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While G05 has shown itself to be a very good long life HOAT coolant, I have not switched over my 2002 V6 4.0L Ford Explorer to it from the factory green. Ford started using G05 in the Explorer line sometime during the 2002 model year, mine must have been built before that switch over. The reason is that if one changes the coolant every 30,000 miles or 2 years, standard green IAT coolant does a fine job. The local Ford dealers sell the concentrated (i.e. must dilute with water) Ford coolant for ~$15/gallon which is not too bad, and one can pick up various private label green coolants at many auto stores, although I do not trust them as much as Ford or Zerex. Rumple
 
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Texas
 Originally Posted By: rumple
While G05 has shown itself to be a very good long life HOAT coolant, I have not switched over my 2002 V6 4.0L Ford Explorer to it from the factory green. Ford started using G05 in the Explorer line sometime during the 2002 model year, mine must have been built before that switch over. The reason is that if one changes the coolant every 30,000 miles or 2 years, standard green IAT coolant does a fine job. The local Ford dealers sell the concentrated (i.e. must dilute with water) Ford coolant for ~$15/gallon which is not too bad, and one can pick up various private label green coolants at many auto stores, although I do not trust them as much as Ford or Zerex. Rumple
For me its also becoming an issue of convenience. Conventional silicate antifreeze (I refuse to refer to it by color because color really doesn't mean a thing) is disappearing. Maybe you can find house-brand antifreeze that is likely conventional (and is probably made by Old World Industries, meaning that its basically the old Peak formula). But that's too many "maybes" and "probablys" and "basicallys" strung together for me. The last thing I'd want to do is get something that's more like Prestone's godawful "all makes all models" mess slipped in without enough clarification of the fact on the label (antifreeze bottle labels aren't very informative for the most part). I would trust Zerex Max Life conventional, but its just not to be found on *most* parts store shelves. G-05, on the other hand, is everywhere now.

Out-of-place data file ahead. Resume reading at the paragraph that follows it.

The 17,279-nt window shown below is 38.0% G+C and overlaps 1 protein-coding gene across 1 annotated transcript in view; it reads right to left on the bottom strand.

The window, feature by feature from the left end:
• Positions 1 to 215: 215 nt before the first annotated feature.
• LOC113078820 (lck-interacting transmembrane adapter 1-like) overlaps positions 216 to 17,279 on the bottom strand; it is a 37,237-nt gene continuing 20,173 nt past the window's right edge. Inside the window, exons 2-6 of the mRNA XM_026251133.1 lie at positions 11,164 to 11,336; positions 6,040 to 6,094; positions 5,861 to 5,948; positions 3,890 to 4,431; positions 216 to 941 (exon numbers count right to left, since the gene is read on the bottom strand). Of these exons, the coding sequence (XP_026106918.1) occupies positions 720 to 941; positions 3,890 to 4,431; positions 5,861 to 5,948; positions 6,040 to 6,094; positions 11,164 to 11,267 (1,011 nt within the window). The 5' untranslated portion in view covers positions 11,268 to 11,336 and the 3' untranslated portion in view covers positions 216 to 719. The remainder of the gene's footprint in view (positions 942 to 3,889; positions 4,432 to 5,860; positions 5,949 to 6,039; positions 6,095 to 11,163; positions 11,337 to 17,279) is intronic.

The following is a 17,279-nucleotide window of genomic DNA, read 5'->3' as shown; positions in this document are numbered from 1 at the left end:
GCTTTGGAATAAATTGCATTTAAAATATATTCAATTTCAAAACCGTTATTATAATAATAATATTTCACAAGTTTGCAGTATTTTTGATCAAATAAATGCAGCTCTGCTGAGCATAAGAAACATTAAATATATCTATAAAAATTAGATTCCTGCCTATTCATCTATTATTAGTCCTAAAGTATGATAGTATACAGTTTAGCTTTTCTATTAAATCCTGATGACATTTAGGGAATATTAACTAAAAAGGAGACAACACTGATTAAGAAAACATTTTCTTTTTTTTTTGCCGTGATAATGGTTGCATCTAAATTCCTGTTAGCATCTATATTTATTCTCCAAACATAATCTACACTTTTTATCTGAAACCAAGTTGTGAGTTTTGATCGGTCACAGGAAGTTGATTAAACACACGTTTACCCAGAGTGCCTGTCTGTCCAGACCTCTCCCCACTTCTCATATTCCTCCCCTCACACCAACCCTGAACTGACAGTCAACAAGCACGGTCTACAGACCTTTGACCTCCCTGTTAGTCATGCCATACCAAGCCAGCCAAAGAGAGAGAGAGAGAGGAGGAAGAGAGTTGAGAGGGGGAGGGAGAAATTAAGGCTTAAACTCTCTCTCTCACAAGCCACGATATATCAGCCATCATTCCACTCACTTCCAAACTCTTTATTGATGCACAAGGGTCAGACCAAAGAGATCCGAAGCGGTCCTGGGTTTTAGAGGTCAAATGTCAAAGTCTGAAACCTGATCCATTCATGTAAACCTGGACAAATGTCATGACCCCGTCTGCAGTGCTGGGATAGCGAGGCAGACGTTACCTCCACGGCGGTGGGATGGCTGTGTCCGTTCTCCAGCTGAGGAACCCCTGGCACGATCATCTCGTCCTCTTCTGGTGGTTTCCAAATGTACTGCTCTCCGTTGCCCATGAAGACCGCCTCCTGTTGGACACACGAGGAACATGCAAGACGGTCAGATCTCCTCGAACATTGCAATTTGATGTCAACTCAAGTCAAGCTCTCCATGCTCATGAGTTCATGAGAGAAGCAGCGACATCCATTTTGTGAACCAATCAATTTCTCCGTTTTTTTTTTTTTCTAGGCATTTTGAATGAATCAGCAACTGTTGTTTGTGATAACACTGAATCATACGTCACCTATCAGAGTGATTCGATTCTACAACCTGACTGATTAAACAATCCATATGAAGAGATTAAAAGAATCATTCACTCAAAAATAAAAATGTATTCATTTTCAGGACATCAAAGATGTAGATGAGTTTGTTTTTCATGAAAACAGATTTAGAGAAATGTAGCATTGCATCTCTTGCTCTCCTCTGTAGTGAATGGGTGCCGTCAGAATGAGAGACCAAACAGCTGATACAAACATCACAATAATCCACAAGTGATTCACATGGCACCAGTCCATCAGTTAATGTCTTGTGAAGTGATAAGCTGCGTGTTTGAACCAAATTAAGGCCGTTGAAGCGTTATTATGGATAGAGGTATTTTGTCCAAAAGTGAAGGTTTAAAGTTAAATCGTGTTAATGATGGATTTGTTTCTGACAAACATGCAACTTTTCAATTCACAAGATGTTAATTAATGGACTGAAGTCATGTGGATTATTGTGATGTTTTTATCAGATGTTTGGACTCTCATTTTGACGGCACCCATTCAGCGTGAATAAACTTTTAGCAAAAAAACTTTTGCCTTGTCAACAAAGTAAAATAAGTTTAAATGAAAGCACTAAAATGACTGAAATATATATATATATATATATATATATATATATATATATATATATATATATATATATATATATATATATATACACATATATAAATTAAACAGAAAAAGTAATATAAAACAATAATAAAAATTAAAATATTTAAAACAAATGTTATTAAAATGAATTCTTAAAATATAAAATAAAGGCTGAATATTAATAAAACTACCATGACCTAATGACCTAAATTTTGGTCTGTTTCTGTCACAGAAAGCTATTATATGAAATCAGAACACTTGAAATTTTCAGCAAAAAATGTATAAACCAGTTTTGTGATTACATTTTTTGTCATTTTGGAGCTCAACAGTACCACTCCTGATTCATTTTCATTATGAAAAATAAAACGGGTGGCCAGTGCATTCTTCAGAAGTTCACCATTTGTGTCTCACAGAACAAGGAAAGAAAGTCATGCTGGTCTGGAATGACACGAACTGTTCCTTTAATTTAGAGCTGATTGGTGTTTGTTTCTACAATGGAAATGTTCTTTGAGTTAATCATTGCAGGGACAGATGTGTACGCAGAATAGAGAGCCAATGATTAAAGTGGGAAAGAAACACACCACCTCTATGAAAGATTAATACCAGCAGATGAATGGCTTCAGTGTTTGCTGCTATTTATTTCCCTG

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The Old North State
 Quote:
G-05, on the other hand, is everywhere now.
Huh? Not to be argumentative, but rather informational, Wally World does not carry it, nor Advance, nor Autozone, at least not in my part of country. Those are three of the major retail sources of coolant around here. Didn't see it in O'Reilly, though I just did a cursory check last time. Like to see it so I could compare prices and look for value pricing. Much harder to find than the universal all makes extended life coolants.
 
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kansastan
I'm a big fan of G05- but it's definitely not 'everywhere'. It's easier to find than conventional silicate antifreeze- but you'll likely have to go either to a dealer or to a 'real' parts place (i.e. not autozone/advance/etc.) to get it.